Some SECRET GARDEN FAQs

TSG-web-1-238x300Part of our mission at all for One is to educate as well as entertain and inspire. This blog and the dramaturgy in each program are among our efforts to enlighten and educate our audience.  We hope to deepen your understanding of the background and implications of the stories we present on stage.

Here are some topics which may raise questions in the minds of our audience:  Why India? What is cholera? Why are gardens walled at Misselthwaite? Are English and American robins the same? These are addressed  briefly in the program, but we hope you will take the time to “read more about it” on this page, and share what you learn with your children who have enjoyed The Secret GardenContinue reading

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The Secret Garden and Kid-Lit’s Golden Age

The Golden Age of British children’s literature refers to a remarkable period during which a vast number of western literature’s best-loved books were written. Consider that between 1900 and 1930:

  • Beatrix Potter wrote and illustrated her many picture books for young children, beginning with The Tale of Peter Rabbit.
  • A.A. Milne created Winnie the Pooh.
  • E. Nesbit wrote her wonderful children’s novels, including The Railway Children, Five Children and It, and The Enchanted Castle.
  • Frances Hodgson Burnett wrote A Little Princess, The Secret Garden and Little Lord Fauntleroy.
  • J.M. Barrie created Peter Pan.

And this list is not exhaustive at all. There was also an explosion of American children’s literature at around the same time: The Wizard of Oz, Rebecca of Sunnybrook Farm, The Call of the Wild and Pollyanna, to name a few.

The wonderful thing about all these books, to my mind, is that they are not written “down” to children, over-simplified and dripping with moral lessons. Rather, they are strong original stories which are amusing, engaging and often thought-provoking, but which are most appropriate to the genre (fairly new at the time) of children’s literature. Continue reading

Frances Hodgson Burnett, writer of classics

TSG-web-1-238x300The first in a series of posts on the background of all for One’s The Secret Garden, which opens April 20, 2018. For tickets, call (260) 422-4226.

Who was the woman who gave the world two of its most beloved children’s classics? She was not perhaps quite what you might have expected.

  • Her books were all set in the British Isles, but she left England as a teen and did not return for some years. In fact, the last years of her life were spent on Long Island, where she is buried.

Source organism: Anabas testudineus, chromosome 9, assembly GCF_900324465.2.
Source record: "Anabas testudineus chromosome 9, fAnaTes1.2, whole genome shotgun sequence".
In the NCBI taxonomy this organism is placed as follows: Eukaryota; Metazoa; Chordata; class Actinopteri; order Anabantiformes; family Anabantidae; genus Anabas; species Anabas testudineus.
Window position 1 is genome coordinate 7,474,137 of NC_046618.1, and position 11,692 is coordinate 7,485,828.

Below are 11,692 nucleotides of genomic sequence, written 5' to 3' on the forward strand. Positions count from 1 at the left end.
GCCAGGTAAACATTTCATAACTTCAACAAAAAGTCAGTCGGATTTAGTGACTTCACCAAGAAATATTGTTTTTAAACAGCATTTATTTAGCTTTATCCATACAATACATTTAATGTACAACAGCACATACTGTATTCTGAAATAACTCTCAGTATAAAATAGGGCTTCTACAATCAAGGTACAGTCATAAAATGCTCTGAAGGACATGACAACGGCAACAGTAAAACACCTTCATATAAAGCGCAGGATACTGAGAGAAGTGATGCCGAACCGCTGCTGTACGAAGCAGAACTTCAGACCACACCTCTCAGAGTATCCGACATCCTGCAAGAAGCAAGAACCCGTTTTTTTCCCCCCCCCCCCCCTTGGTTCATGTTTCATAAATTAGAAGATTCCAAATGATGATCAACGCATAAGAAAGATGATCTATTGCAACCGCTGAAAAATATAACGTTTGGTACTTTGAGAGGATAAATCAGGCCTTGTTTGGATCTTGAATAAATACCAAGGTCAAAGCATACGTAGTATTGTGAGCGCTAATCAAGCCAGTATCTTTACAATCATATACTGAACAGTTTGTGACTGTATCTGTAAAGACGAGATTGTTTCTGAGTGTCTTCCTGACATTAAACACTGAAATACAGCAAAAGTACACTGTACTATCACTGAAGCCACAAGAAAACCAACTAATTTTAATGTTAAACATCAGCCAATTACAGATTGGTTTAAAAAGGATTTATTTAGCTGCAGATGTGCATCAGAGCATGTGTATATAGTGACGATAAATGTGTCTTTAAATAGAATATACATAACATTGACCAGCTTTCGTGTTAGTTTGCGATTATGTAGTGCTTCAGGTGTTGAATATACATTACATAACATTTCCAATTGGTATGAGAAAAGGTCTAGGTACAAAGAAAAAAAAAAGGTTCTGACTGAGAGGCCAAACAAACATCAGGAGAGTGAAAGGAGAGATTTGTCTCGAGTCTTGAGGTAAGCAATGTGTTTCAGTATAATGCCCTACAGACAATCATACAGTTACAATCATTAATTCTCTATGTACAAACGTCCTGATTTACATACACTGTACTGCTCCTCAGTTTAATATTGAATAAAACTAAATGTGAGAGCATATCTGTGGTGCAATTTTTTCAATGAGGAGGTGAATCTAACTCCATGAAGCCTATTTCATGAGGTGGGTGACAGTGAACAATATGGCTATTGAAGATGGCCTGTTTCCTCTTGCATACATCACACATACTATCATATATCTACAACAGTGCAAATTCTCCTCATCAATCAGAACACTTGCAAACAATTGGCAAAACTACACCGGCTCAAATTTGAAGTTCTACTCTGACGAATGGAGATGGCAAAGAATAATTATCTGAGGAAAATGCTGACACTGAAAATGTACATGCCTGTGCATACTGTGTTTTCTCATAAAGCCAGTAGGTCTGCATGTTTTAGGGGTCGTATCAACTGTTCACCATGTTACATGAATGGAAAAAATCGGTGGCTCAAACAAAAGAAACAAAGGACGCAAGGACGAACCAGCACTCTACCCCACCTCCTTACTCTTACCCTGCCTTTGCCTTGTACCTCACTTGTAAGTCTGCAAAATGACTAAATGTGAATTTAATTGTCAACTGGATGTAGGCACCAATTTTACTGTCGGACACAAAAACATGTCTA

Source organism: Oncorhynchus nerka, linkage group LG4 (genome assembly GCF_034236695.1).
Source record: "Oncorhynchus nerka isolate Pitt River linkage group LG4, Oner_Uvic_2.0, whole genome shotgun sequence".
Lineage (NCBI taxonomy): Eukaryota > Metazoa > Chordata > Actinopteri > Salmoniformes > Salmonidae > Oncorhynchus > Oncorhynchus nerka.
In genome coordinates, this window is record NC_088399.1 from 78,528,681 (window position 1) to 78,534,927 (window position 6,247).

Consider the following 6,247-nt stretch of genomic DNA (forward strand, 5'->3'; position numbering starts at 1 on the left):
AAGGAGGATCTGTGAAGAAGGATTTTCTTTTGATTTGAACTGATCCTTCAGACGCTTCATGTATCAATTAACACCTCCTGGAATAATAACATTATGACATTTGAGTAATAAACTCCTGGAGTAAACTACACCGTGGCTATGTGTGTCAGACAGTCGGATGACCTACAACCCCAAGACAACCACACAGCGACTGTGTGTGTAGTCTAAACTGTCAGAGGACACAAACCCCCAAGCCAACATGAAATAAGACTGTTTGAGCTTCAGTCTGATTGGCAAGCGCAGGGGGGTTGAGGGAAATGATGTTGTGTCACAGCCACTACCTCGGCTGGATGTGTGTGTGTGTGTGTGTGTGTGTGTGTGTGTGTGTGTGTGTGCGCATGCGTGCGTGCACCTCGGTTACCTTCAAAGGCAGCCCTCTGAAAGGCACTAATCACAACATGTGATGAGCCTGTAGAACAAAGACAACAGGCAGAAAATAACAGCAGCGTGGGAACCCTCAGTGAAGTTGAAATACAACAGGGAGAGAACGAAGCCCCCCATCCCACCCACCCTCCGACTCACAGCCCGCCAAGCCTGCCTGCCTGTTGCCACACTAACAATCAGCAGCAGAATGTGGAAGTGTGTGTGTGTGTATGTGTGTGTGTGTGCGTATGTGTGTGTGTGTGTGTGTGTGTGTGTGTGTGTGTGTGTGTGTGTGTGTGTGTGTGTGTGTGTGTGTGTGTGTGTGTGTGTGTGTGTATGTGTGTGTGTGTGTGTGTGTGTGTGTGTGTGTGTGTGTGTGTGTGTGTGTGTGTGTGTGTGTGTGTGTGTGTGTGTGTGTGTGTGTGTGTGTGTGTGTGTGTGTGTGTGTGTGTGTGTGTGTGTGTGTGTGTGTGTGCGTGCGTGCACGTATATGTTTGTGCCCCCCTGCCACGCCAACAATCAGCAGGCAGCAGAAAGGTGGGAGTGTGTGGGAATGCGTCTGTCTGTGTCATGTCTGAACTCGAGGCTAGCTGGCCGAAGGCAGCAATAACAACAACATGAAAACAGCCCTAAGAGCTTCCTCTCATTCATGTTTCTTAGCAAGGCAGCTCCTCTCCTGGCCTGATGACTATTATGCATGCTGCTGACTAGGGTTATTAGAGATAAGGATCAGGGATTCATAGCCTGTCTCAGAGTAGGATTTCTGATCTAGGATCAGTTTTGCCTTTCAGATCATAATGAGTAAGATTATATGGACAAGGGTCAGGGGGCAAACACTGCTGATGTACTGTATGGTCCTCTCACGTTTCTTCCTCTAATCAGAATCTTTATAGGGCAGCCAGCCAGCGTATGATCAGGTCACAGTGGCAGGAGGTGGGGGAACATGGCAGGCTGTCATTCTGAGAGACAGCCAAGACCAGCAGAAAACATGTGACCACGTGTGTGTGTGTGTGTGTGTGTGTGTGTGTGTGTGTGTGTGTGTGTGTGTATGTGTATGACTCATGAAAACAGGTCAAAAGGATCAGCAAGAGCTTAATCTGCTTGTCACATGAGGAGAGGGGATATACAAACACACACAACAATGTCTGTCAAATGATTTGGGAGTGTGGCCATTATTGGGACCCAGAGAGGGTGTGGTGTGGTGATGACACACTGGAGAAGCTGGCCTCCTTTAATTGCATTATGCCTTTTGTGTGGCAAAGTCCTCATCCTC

• She wrote famously of little girls, but she bore only sons.
  • Her books focus on comfortably wealthy families, but she experienced a “riches to rags” life and only regained financial stability by long years of perseverance as a writer.
  • Her stories are full of lively and optimistic characters, but she suffered from depression on and off throughout her life.

Continue reading

The cast of The Secret Garden

The Secret Garden

We are excited to announce the cast for the closing production of our 25th anniversary season, Frances Hodgson Burnett’s The Secret Garden (adapted by Sylvia Ashby):

MARY LENNOX–Violet Park*

COLIN CRAVEN–Micah Gilliom

DICKON SOWERBY–Jack Voirol*

MARTHA SOWERBY–Tori Beth Bowman*

ARCHIBALD CRAVEN–Nick Henney*

MRS. MEDLOCK–Michelle King

BEN WEATHERSTAFF–Dennis Nichols

MRS. SOWERBY–Lauren Nichols

DR. SPENCER–Eric Black

NURSE GREY–Angela Bougher*

*Denotes afO debut

As you can see, half of our cast are newcomers to all for One!  In the director’s chair for this production is Lorraine Knox, who directed Just So Stories for us two seasons ago.  The production team includes costumer Deanna Deturk, props mistress Christine Newman-Aumiller, and set design/construction by Lorraine, Lee and Sophie Knox.

Our guest lighting designer is Luke Holliger, who also designed the lighting for David. Luke is the technical director for Arts United. We are thrilled to have his expertise!

Also of note is the original music, which is being composed by Torilinn Cwanek, who also composed incidental music for afO’s production of A Little Princess (2013). Tori is a 15-year-old piano student of Lauren Nichols, afO’s Artistic Director.

Tickets are available now through the ArtsTix box office:  (260) 422-4226 or order online.